There are many positive things to talk about. Obviously, Lethwei is more visible right now globally which is very important as the shows rely heavily on marketing and advance promotion. I don’t fully agree with the constant verbal sparring between the fighters and the histrionics but it is part of the showmanship. It is not something we have had in Lethwei and the introduction of this is somewhat abrasive.
In the village level fights the fighters are very respectful, very soft spoken. They fight hard, sometimes even once per week, and after the fight they show their humbleness, respect and calm demeanor. That’s the culture and the values I really love. At the middle promotion level, it’s mixed. Some promoters want to copy the big fights, while others want to continue to promote the value of the village cultural level fights. The most important part of this is that luckily one is not erasing the other.
How does it work now for coaches and camps trying to get their fighters into the shows?
I try to develop good relationships with all the promoters, but there is always going to be some form of politics involved. Sometimes you run into certain obstacles like one promotion wants a fighter to fight exclusively for them or if you fight for one then another one might hold it against you. You have to navigate through all these issues. It’s just part of the process.
In the end, my fighters need income because this is their livelihood. As such, on the one hand we have to try to develop relationships as much as we can, and on the other hand we have to keep in mind the values and principles of what we are trying to accomplish. It’s not an easy balance. I don’t want my fighters to suffer from these kinds of headaches – it’s really for me and my management assistants to deal with. The fighters have to focus on what they are supposed to do and that’s to fight in the ring.
What about the preparation and training for the decision tournaments? You have to prepare the strategy for that.
There has been a big movement toward decision fighting now in the big arena shows and I feel it’s more geared toward the Westerner as they want a winner when they can’t knockout or finish the opponent. I mean, it doesn’t really hurt the sport too much. It offers a resolution that satisfies both the audience and the fighters. Right now, it’s not all tournaments – just one or two focusing on that aspect.
It’s not something new to me since I go back to the Golden Belt tournaments. I know how to prepare the fighters for them.
The Golden Belt tournaments are an early model for the new modern shows.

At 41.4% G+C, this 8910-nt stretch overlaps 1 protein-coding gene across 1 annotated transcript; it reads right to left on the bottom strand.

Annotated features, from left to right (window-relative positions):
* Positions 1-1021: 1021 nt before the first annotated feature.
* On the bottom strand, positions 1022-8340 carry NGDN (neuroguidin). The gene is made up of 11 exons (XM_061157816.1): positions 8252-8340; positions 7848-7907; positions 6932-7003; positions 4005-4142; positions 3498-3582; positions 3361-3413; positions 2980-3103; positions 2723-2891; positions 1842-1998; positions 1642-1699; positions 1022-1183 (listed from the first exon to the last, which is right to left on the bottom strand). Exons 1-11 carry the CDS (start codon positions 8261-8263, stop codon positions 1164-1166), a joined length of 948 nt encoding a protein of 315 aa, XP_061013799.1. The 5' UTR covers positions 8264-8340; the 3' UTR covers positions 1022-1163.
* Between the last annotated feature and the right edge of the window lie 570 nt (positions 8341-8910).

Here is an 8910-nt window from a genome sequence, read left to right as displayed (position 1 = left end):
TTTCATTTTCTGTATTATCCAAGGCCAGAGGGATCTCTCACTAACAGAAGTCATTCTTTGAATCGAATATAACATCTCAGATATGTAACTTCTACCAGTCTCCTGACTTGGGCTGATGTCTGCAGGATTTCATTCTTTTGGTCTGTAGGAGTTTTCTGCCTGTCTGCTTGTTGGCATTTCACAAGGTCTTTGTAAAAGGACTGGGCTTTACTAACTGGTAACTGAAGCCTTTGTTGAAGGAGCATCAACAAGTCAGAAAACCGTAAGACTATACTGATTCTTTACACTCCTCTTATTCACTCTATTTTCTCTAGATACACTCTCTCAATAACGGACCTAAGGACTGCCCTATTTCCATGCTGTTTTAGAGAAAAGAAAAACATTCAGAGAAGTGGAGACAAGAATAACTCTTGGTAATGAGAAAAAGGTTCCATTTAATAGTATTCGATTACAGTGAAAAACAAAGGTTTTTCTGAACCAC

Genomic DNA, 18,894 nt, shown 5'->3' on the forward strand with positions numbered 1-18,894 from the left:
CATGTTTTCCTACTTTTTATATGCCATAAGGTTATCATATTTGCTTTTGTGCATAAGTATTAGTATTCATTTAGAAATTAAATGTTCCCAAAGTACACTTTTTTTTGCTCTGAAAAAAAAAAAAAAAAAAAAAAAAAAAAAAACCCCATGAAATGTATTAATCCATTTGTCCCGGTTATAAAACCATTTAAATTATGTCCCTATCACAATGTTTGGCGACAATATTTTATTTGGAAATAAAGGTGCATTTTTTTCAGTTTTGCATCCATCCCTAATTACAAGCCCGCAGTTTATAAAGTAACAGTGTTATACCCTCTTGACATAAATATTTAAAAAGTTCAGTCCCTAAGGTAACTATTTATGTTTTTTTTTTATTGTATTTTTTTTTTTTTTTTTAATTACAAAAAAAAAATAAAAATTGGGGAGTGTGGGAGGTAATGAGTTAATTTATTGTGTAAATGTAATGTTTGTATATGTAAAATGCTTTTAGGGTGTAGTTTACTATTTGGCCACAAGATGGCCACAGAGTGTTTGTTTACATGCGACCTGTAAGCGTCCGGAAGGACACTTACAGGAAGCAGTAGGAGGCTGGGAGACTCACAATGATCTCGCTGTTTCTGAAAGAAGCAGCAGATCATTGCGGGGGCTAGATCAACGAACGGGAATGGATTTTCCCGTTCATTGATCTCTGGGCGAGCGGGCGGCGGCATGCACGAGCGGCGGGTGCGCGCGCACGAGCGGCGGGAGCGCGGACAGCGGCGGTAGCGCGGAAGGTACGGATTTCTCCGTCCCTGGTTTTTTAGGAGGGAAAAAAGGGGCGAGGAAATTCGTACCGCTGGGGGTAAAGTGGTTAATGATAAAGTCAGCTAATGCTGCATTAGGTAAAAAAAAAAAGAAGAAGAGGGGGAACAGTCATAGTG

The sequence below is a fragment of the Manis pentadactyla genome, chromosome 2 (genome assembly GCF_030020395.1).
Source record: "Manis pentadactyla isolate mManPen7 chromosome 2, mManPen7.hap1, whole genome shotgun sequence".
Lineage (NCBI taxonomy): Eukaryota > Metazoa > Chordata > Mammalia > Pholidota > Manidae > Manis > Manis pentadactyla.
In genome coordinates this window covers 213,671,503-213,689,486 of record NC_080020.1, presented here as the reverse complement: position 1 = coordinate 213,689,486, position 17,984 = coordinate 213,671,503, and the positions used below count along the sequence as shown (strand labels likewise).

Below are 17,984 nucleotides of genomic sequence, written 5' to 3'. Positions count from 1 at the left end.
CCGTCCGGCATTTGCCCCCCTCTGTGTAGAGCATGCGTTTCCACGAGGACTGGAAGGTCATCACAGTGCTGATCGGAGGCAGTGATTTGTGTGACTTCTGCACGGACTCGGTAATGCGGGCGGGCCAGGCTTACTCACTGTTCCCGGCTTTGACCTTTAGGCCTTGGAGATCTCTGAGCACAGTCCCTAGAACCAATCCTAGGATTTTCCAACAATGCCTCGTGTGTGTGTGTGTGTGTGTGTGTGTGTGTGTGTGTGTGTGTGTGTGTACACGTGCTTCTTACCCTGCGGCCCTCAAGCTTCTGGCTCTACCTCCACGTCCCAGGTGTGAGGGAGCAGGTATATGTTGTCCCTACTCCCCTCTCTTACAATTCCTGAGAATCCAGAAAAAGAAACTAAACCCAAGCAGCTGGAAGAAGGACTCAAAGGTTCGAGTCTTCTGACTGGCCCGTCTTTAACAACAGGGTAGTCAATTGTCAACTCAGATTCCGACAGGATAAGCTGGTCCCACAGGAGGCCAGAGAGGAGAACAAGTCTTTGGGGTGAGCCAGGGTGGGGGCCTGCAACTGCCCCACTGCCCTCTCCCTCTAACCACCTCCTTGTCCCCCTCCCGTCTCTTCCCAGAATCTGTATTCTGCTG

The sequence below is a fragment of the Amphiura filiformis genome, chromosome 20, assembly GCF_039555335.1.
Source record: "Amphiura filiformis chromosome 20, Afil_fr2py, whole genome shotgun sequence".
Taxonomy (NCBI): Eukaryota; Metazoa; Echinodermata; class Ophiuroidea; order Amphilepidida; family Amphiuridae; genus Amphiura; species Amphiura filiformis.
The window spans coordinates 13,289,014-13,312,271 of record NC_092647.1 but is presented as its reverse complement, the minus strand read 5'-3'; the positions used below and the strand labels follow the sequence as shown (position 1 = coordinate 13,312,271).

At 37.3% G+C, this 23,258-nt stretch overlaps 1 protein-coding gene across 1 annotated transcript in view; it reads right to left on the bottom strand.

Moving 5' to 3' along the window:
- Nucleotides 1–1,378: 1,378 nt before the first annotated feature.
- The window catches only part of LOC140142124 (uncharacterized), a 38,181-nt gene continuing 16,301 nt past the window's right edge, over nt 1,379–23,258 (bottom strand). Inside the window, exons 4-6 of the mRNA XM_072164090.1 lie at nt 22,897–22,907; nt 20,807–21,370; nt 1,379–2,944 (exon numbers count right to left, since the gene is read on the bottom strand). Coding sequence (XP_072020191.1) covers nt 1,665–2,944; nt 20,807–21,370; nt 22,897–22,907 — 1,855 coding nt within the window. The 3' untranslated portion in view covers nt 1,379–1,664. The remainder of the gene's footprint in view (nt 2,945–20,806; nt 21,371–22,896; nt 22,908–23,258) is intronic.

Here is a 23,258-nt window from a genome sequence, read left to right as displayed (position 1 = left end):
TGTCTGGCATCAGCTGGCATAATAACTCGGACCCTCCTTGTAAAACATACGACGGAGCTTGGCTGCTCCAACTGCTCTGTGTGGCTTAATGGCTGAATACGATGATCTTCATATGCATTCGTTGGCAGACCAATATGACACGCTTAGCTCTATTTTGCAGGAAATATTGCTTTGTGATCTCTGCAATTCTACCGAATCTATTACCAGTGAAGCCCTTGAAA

Yes, the Golden Belt tournaments, starting back in 1996, were a big introduction to this type of show and an early model of the points system here in Myanmar. The new modern shows are not the first entity to use it and we have built on it for quite some time. You may have also seen it before in the Inter-state and Division Fights (now called Inter-state and Region Fight) which are all decided with the point system.
I am not against the point system as long as it is done fairly with good judging. Lethwei has long been based on the structure and understanding that the fighter must finish the opponent or the fight is ruled a draw. I’m proud of the aspect that the fighters can battle it out – win or lose – for two hours or more. Their tenacity and resilience are the very essence of Lethwei. But I understand we have to also look at the safety and well-being of the fighters who after two hours might have to be taken to the hospital. The point system gives us another alternative with an eye toward safety and clarity.
We’ve talked mostly about the current state of Lethwei in the modern arenas. What about the future of the flag fights?
I’m a huge fan of the traditional flag fights. There are less of them now but they are still being held. Last February, they had a very big pagoda festival in which two flag fight tournaments were included in the festivities.
They are traditional tournaments so they are a bit different to the big modern shows. I guess from the scientific, safety and health perspective there are some concerns because there are no weight categories for the fighters. They are matched by the referees or juries.
The current modern system is a blend of techniques, toughness, and resilience.
The point system goes more to the technical side rather than the toughness and resilience side.